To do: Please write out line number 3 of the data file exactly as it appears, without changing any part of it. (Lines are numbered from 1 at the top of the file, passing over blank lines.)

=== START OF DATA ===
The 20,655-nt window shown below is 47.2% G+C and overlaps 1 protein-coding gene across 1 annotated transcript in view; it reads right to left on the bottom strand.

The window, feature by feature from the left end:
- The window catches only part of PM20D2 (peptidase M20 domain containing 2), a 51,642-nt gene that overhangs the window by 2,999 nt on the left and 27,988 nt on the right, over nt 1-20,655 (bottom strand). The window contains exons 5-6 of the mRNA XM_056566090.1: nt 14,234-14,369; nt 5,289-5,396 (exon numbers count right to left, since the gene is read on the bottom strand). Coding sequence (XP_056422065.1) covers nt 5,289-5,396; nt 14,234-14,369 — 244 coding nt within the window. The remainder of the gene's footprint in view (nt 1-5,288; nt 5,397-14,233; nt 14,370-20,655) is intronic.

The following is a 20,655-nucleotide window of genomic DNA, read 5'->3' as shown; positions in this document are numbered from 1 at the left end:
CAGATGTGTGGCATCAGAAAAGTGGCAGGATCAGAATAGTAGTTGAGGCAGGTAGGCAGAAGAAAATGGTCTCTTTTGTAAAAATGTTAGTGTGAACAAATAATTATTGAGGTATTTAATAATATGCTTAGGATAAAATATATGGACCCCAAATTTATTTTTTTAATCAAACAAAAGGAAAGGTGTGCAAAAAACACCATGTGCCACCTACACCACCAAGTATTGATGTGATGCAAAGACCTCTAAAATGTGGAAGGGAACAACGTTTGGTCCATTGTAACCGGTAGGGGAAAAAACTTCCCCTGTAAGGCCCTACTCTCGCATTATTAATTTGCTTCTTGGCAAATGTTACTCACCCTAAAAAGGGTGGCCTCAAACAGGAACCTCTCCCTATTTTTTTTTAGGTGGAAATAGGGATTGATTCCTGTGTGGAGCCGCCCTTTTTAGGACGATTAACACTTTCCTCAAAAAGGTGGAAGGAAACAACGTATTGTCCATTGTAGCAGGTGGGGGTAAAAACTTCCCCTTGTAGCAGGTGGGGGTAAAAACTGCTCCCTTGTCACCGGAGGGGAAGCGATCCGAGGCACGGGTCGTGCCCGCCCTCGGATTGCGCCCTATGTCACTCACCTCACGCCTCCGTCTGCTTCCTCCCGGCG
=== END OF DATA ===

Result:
- The window catches only part of PM20D2 (peptidase M20 domain containing 2), a 51,642-nt gene that overhangs the window by 2,999 nt on the left and 27,988 nt on the right, over nt 1-20,655 (bottom strand). The window contains exons 5-6 of the mRNA XM_056566090.1: nt 14,234-14,369; nt 5,289-5,396 (exon numbers count right to left, since the gene is read on the bottom strand). Coding sequence (XP_056422065.1) covers nt 5,289-5,396; nt 14,234-14,369 — 244 coding nt within the window. The remainder of the gene's footprint in view (nt 1-5,288; nt 5,397-14,233; nt 14,370-20,655) is intronic.